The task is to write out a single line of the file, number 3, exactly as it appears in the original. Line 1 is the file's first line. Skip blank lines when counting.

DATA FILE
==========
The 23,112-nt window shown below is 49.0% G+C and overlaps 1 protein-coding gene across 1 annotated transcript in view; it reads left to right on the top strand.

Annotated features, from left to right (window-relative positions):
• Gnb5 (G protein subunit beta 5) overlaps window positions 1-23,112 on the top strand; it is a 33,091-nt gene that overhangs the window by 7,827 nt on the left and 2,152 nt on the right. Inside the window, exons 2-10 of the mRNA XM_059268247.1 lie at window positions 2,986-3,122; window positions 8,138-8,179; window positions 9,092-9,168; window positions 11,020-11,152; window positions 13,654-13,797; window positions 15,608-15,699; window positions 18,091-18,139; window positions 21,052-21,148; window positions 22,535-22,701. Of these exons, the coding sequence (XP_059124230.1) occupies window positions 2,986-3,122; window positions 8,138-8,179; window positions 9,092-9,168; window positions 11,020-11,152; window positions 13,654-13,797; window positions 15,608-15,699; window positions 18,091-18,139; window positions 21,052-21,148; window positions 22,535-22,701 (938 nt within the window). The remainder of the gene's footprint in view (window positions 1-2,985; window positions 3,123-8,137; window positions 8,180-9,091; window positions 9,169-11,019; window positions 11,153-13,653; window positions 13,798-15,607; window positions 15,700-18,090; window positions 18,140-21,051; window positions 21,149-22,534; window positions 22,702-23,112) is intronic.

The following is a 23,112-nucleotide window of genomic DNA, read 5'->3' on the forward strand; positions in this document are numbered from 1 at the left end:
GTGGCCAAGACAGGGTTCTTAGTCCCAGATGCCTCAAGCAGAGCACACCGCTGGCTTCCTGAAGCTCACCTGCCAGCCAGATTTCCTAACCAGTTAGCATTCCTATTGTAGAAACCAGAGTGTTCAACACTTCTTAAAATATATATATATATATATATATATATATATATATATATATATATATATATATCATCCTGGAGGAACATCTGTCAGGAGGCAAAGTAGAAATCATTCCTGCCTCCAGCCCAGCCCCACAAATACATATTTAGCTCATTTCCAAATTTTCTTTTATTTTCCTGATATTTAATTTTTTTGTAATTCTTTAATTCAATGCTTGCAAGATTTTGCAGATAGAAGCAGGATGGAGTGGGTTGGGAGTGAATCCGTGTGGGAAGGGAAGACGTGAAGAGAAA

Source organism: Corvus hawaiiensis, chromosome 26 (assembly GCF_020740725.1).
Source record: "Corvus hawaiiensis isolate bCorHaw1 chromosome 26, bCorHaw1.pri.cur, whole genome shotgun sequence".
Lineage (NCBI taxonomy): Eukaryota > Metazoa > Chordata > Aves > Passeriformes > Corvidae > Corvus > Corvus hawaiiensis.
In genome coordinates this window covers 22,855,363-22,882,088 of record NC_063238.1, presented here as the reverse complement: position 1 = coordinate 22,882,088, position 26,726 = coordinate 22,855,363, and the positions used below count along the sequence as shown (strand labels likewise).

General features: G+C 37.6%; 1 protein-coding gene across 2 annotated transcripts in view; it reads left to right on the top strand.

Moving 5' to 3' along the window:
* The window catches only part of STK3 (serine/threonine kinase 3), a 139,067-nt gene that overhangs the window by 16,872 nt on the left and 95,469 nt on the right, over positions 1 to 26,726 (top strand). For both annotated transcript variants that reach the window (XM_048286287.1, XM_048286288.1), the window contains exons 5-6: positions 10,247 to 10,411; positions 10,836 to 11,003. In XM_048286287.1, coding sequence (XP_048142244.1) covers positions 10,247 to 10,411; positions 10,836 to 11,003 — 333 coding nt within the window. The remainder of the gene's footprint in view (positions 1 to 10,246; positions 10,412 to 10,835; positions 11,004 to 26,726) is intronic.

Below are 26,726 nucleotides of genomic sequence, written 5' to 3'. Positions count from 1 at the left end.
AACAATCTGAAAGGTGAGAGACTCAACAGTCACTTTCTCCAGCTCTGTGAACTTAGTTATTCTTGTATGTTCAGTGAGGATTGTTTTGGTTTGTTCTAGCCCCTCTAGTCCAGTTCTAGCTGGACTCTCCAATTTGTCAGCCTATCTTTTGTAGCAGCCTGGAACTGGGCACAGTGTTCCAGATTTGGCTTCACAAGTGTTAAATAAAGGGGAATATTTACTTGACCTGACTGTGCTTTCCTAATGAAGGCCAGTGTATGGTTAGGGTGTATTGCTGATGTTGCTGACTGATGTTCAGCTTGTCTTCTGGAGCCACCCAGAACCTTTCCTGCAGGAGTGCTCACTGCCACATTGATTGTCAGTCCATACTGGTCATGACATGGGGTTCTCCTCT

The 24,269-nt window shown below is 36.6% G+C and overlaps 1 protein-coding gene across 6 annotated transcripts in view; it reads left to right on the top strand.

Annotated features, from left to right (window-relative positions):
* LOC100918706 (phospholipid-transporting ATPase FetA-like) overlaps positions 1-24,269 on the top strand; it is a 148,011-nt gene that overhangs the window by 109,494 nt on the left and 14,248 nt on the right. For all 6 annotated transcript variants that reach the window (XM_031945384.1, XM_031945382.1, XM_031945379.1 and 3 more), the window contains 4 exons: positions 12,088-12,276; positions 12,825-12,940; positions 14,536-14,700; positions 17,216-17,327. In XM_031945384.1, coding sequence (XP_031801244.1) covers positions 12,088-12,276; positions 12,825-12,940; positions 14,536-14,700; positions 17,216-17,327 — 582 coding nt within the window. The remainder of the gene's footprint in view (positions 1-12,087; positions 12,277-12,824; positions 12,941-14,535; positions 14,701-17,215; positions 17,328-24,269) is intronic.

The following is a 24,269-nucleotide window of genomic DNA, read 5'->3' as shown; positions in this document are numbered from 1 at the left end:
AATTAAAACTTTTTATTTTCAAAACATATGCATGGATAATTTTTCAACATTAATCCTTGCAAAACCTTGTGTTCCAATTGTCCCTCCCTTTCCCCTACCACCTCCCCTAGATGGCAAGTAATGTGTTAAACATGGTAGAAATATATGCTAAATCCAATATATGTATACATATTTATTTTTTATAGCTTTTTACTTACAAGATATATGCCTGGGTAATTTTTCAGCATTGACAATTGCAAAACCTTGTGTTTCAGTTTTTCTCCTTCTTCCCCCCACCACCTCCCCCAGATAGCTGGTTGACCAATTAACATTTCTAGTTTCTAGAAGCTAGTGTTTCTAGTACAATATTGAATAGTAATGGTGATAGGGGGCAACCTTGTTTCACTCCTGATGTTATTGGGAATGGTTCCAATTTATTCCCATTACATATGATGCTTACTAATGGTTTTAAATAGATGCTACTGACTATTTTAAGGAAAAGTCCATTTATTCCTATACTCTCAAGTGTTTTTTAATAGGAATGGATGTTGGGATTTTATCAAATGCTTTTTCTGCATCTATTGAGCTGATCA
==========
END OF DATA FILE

• Gnb5 (G protein subunit beta 5) overlaps window positions 1-23,112 on the top strand; it is a 33,091-nt gene that overhangs the window by 7,827 nt on the left and 2,152 nt on the right. Inside the window, exons 2-10 of the mRNA XM_059268247.1 lie at window positions 2,986-3,122; window positions 8,138-8,179; window positions 9,092-9,168; window positions 11,020-11,152; window positions 13,654-13,797; window positions 15,608-15,699; window positions 18,091-18,139; window positions 21,052-21,148; window positions 22,535-22,701. Of these exons, the coding sequence (XP_059124230.1) occupies window positions 2,986-3,122; window positions 8,138-8,179; window positions 9,092-9,168; window positions 11,020-11,152; window positions 13,654-13,797; window positions 15,608-15,699; window positions 18,091-18,139; window positions 21,052-21,148; window positions 22,535-22,701 (938 nt within the window). The remainder of the gene's footprint in view (window positions 1-2,985; window positions 3,123-8,137; window positions 8,180-9,091; window positions 9,169-11,019; window positions 11,153-13,653; window positions 13,798-15,607; window positions 15,700-18,090; window positions 18,140-21,051; window positions 21,149-22,534; window positions 22,702-23,112) is intronic.